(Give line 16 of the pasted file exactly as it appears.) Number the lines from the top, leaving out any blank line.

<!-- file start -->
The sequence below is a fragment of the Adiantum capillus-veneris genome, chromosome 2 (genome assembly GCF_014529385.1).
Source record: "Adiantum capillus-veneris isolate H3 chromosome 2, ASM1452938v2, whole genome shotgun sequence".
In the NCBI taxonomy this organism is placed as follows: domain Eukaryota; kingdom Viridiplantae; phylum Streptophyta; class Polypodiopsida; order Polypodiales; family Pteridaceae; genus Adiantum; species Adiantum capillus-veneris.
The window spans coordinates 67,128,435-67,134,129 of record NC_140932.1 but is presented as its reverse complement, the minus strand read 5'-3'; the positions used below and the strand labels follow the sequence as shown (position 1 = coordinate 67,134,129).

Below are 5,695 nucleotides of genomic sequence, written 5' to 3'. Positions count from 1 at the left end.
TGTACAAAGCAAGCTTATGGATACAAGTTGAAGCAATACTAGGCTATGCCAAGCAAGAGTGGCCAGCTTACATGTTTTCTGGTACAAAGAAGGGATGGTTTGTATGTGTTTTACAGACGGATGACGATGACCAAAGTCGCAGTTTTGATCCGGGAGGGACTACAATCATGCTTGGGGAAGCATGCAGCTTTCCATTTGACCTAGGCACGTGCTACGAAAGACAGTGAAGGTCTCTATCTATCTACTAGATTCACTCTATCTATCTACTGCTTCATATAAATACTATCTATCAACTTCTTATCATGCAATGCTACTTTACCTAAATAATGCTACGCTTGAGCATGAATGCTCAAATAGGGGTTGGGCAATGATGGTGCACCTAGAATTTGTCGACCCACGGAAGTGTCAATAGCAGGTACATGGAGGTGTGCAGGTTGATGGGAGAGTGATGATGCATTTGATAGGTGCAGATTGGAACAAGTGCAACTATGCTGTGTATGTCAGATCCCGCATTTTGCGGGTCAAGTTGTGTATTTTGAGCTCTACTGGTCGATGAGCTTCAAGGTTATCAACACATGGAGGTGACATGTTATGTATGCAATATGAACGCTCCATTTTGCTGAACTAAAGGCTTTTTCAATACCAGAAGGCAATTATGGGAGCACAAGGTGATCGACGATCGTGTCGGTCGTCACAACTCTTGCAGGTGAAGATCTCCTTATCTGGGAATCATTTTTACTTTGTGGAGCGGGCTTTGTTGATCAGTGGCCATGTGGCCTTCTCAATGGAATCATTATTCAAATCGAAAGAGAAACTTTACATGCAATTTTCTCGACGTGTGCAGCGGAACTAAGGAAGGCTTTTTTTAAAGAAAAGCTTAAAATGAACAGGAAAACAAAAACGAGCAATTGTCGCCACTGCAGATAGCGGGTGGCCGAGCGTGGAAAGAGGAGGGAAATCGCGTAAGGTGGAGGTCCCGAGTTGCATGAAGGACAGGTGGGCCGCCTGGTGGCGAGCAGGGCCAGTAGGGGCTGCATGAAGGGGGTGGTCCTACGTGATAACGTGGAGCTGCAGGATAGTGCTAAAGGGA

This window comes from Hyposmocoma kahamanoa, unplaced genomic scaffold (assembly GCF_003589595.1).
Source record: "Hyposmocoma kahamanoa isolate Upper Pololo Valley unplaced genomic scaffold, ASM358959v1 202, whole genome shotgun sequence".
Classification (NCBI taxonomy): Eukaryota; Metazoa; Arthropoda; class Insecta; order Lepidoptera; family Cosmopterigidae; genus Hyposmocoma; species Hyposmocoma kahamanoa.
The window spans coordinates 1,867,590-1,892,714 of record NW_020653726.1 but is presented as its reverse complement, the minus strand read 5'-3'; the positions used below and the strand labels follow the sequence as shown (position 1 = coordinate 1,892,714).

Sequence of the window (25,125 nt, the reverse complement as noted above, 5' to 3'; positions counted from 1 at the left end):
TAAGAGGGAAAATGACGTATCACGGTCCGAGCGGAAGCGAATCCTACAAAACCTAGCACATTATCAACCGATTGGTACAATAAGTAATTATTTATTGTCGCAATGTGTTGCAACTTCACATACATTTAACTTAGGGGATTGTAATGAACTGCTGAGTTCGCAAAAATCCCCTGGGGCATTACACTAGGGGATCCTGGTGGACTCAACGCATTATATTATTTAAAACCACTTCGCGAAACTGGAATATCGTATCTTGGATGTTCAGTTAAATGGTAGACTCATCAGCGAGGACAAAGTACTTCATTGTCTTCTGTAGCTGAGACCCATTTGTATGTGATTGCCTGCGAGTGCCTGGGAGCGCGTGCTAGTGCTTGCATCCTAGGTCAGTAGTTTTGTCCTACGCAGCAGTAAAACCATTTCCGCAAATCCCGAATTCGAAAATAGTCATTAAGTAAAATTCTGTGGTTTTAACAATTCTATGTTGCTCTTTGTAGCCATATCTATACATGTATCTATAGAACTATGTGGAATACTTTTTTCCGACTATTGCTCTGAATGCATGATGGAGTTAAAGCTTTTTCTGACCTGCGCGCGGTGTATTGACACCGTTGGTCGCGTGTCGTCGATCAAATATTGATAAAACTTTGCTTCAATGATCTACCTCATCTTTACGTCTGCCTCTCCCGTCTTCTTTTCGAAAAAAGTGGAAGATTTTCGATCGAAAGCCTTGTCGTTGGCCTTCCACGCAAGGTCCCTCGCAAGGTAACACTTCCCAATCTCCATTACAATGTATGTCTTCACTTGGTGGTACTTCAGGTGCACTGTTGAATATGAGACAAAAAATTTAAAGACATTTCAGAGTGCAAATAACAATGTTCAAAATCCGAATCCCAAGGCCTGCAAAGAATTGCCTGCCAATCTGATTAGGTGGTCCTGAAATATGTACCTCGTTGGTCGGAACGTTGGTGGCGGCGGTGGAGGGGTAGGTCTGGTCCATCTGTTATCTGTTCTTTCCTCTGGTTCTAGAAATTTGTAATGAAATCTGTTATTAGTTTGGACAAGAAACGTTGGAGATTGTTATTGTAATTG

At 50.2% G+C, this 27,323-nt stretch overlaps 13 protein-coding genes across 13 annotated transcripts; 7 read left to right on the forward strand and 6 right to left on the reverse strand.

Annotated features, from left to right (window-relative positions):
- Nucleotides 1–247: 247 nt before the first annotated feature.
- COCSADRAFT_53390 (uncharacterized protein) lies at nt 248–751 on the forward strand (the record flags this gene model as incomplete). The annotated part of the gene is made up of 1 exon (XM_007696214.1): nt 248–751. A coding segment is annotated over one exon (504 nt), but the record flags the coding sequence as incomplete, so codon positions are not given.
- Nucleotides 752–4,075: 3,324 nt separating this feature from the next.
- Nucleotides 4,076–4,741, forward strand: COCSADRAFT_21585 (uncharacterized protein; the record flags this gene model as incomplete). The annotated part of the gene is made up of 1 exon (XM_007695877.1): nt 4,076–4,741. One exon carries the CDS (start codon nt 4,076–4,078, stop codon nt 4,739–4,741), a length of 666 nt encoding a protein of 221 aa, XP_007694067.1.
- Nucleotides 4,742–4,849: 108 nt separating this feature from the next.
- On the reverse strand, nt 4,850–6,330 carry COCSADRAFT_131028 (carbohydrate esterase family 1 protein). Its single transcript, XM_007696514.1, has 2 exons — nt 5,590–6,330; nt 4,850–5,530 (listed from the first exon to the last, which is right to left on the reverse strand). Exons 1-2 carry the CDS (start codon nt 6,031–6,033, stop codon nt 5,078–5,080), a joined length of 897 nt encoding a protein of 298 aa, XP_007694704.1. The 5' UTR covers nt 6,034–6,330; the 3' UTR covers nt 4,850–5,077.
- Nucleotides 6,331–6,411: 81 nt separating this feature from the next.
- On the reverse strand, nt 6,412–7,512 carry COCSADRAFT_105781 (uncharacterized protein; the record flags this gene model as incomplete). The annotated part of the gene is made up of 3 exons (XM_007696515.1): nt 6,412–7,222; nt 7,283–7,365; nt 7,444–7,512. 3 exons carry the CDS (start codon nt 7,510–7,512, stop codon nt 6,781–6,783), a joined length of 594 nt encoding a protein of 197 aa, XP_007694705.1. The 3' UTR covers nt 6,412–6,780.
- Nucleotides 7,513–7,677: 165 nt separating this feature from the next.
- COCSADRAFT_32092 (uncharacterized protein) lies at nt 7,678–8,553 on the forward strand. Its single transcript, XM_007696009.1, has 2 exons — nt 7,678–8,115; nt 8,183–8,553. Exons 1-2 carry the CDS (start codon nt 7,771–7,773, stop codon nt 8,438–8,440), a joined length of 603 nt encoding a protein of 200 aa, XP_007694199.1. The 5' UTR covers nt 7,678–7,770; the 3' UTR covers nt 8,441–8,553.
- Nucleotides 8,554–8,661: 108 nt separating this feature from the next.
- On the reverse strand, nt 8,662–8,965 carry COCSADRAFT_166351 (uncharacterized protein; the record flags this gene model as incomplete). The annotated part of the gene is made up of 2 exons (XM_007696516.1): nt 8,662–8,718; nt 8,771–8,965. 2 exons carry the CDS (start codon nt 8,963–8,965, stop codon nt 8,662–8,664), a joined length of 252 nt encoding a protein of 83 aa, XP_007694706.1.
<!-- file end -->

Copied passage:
- COCSADRAFT_53390 (uncharacterized protein) lies at nt 248–751 on the forward strand (the record flags this gene model as incomplete). The annotated part of the gene is made up of 1 exon (XM_007696214.1): nt 248–751. A coding segment is annotated over one exon (504 nt), but the record flags the coding sequence as incomplete, so codon positions are not given.